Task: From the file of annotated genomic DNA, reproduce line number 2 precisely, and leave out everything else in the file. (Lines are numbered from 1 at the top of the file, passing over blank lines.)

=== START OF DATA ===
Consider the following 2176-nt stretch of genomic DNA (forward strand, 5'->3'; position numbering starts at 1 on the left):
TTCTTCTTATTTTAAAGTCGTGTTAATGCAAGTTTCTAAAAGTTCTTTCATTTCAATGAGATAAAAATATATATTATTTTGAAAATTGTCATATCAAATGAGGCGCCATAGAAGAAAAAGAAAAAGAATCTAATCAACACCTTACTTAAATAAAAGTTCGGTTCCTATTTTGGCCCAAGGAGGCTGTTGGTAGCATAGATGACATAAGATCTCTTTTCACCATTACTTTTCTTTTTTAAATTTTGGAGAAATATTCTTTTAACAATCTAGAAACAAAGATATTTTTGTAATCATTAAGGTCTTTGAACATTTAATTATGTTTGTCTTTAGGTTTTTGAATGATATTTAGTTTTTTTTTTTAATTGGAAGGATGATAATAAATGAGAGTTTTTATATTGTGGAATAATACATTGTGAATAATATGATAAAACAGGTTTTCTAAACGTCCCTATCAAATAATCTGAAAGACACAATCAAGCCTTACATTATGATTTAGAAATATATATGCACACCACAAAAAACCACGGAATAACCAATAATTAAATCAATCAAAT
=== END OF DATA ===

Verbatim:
TTCTTCTTATTTTAAAGTCGTGTTAATGCAAGTTTCTAAAAGTTCTTTCATTTCAATGAGATAAAAATATATATTATTTTGAAAATTGTCATATCAAATGAGGCGCCATAGAAGAAAAAGAAAAAGAATCTAATCAACACCTTACTTAAATAAAAGTTCGGTTCCTATTTTGGCCCAAGGAGGCTGTTGGTAGCATAGATGACATAAGATCTCTTTTCACCATTACTTTTCTTTTTTAAATTTTGGAGAAATATTCTTTTAACAATCTAGAAACAAAGATATTTTTGTAATCATTAAGGTCTTTGAACATTTAATTATGTTTGTCTTTAGGTTTTTGAATGATATTTAGTTTTTTTTTTTAATTGGAAGGATGATAATAAATGAGAGTTTTTATATTGTGGAATAATACATTGTGAATAATATGATAAAACAGGTTTTCTAAACGTCCCTATCAAATAATCTGAAAGACACAATCAAGCCTTACATTATGATTTAGAAATATATATGCACACCACAAAAAACCACGGAATAACCAATAATTAAATCAATCAAAT